The next day I was back at the USO hoping to land another free movie. This time, however, a young lady volunteer named Claudette responded to my request by asking if I liked plays. Since I had never even seen a play, I muttered, "Oh, they're OK." or something equally dumb. She persuaded me to see my first Broadway Musical, gratis. I was mightily impressed and decided this was how I was going spend the rest of my time in NYC.

The next weekend I was back at the USO, hoping to enjoy another play and perhaps another chat with Claudette. Well, she was there and had a plan. If I was agreeable, she would slip me an extra ticket. I would hang around until she could leave, we'd grab a bite to eat, and see a play. I remember thinking, "These New Yorkers really know how to get things done!"

The next day we did the "get two tickets, grab a bite and see a play" thing again. This time I added a new wrinkle. I asked where she lived. New Jersey, she replied. Mr. Cool offhandedly inquired, "How far is New Jersey from here?" She replied, "Oh, about 12 minutes on the bus." I could hardly contain my glee at learning I would not have to spend hours taking her home, in case we ever had a real date. So we did the "get two tickets, grab a bite and see a play" thing, with the "Then I'll take you home" thing thrown in for good measure.

Weekend followed weekend as I racked up ten (yes, 10) Broadway plays in eight weeks. I also met Claudette's folks. I remember they were amazed at how much milk I could put away at one setting. I, in turn, was fascinated by the way they enhanced their communication by varying the volume of their voices and using their hands for emphasis.

By the time I returned to Texas, we were planning a future together. Claudette and her mom flew down to meet my folks. This was a bit of culture shock for all concerned. As you may have guessed, this small town was not exactly a hotbed of modern ideas and current fashion. So when Claudette appeared in town one day wearing short shorts, it caused a minor uproar (did I mention the shorts were short?) But overall, the trip went well and included a drive to a Florida beach. I remember thinking that our little group represented quite a diversity of mores and manners. The highlight of the trip was the marriage proposal and the presentation of the ring which my old army buddy Bill had helped me pick it out at the PX.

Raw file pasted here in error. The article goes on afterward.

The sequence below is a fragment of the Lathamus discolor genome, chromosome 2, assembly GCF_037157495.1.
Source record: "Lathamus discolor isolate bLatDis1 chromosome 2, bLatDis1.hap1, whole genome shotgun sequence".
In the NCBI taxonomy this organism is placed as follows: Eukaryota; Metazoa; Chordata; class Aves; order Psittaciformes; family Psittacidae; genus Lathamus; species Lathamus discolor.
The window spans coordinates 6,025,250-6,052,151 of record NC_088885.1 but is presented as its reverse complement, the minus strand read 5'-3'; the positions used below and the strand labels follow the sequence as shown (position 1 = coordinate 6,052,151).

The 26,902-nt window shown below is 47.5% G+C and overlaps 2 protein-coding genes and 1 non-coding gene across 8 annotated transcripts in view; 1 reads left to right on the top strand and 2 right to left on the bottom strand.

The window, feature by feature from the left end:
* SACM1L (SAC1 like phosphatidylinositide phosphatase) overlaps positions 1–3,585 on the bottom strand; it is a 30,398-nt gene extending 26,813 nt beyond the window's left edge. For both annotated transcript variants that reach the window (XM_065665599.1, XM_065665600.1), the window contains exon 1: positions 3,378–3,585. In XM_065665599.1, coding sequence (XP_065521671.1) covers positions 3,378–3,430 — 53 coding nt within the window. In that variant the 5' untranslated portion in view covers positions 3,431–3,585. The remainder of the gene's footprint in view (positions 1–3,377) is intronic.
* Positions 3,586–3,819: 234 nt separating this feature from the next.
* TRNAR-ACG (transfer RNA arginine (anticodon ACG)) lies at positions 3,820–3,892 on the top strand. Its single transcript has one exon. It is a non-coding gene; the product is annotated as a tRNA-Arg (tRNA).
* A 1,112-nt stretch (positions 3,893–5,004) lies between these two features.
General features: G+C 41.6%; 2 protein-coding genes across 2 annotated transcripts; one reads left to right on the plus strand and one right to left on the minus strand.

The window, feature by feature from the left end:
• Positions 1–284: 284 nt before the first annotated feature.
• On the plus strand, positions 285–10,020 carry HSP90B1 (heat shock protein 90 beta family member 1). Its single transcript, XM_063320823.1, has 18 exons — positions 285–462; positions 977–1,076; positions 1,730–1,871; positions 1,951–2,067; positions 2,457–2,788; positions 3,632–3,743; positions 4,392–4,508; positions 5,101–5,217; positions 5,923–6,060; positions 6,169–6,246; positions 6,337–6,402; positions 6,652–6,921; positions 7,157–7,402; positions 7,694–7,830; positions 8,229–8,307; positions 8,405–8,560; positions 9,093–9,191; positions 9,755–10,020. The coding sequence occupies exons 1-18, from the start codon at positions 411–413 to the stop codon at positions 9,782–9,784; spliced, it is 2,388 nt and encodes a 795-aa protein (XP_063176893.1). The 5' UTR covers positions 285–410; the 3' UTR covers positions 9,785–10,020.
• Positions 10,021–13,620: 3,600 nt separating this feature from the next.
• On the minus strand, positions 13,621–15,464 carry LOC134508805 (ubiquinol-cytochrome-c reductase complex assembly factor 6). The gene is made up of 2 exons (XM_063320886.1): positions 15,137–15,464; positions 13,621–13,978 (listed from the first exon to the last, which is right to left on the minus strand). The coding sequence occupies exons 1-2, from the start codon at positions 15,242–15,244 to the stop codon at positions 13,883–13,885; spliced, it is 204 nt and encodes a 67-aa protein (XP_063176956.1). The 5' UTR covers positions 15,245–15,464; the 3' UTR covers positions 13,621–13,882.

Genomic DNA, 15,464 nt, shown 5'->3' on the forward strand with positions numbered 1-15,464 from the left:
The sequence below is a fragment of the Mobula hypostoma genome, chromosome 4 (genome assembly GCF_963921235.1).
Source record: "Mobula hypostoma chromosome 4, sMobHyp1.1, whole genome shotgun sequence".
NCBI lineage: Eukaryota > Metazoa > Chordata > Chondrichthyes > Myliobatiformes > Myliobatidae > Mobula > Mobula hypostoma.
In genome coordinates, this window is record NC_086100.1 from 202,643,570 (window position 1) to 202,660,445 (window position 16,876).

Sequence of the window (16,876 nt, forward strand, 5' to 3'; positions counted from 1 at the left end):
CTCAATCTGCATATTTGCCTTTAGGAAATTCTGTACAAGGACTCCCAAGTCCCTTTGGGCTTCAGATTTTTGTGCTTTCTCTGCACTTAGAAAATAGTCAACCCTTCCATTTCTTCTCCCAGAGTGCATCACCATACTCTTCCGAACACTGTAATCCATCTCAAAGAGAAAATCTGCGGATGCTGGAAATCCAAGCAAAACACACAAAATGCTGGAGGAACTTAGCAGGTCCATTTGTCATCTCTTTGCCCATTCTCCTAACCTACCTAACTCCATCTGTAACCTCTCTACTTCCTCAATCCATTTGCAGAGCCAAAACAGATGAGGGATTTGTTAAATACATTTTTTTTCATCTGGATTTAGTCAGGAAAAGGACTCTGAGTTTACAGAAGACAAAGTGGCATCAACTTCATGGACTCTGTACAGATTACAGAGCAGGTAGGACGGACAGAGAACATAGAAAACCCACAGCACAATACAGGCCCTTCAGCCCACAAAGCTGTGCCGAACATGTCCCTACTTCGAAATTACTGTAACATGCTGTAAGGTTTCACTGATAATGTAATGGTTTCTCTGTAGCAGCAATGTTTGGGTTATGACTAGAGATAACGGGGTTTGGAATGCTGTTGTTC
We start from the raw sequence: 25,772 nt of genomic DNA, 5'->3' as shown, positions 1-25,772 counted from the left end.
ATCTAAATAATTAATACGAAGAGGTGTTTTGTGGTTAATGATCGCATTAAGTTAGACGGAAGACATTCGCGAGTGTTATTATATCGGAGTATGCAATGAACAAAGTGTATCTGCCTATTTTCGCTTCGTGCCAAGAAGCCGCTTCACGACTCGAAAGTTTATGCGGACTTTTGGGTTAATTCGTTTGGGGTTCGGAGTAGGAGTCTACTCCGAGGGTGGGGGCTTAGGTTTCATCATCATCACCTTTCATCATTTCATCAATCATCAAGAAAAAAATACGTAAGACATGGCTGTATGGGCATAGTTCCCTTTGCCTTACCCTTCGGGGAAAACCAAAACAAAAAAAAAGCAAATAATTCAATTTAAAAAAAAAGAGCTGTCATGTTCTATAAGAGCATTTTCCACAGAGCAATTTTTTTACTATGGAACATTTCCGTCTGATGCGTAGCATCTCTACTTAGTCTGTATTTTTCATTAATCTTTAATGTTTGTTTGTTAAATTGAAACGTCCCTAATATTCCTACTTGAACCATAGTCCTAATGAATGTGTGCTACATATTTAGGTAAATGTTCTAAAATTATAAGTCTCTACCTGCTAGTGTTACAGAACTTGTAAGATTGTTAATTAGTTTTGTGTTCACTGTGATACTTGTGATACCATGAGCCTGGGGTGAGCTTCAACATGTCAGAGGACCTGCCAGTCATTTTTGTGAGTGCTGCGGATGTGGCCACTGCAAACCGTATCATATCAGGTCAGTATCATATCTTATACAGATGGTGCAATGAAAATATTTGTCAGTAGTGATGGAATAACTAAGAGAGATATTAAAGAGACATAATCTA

Our wedding was scheduled for the following February, a few weeks after my scheduled discharge. Unfortunately, I ended up in the hospital with an ailment (never diagnosed) and the wedding was postponed. Howie the lawyer not only sprung me from the hospital and the army, he was my Best Man. The honeymoon, if memory serves, consisted of a seeing a few plays and looking for a job (Claudette already had one).

We ended up with jobs we weren't thrilled with, so when a position involving a series of moves around the country presented itself, we were ready to go. I remember telling Claudette I'd be working with computers. "What's that?" she asked. "I think they're some kinda big, smart, fast adding machines," I opined.

It was a fun job in many ways. Although we were transferred every year or so, we always had friends because we moved as a team. We lived in Massachusetts, New Jersey (Claude was born there), Michigan and Alabama. But this lifestyle got old and I ended up with IBM in the Virginia suburbs. Claudette began a career in retailing, and managed a number of shops in the Washington area.

But somehow, someway, our marriage developed serious problems. It's hard to pinpoint what went wrong; unmet expectations, growing apart, who knows? The last few years were especially rough, leaving scars on us all. We tried hard, and we probably broke the record for reconciliation attempts. But although no one should end a marriage frivolously, it's imperative to know when to fold. We started strong but couldn't finish. We came close, but no cigar.

PD: Coming to grips with my condition

This is an update to my 12/10/06 post. Unable to get a recommendation from my doctors for the chronic pain in my lower back and right knee, I did the following: Since at least part of the problem is non-parkinsonian, I made an appointment for an MRI of my back and XRAYs of my knee. The MRI should enable the surgeon to determine if surgery would likely improve the situation. The Xrays will provide the same information concerning my knee. The rotator cuffs remain in limbo, awaiting their turn. I feel at ease with this plan, so we'll shuffle the cards and see what falls out (a rather poor analogy, under the circumstances).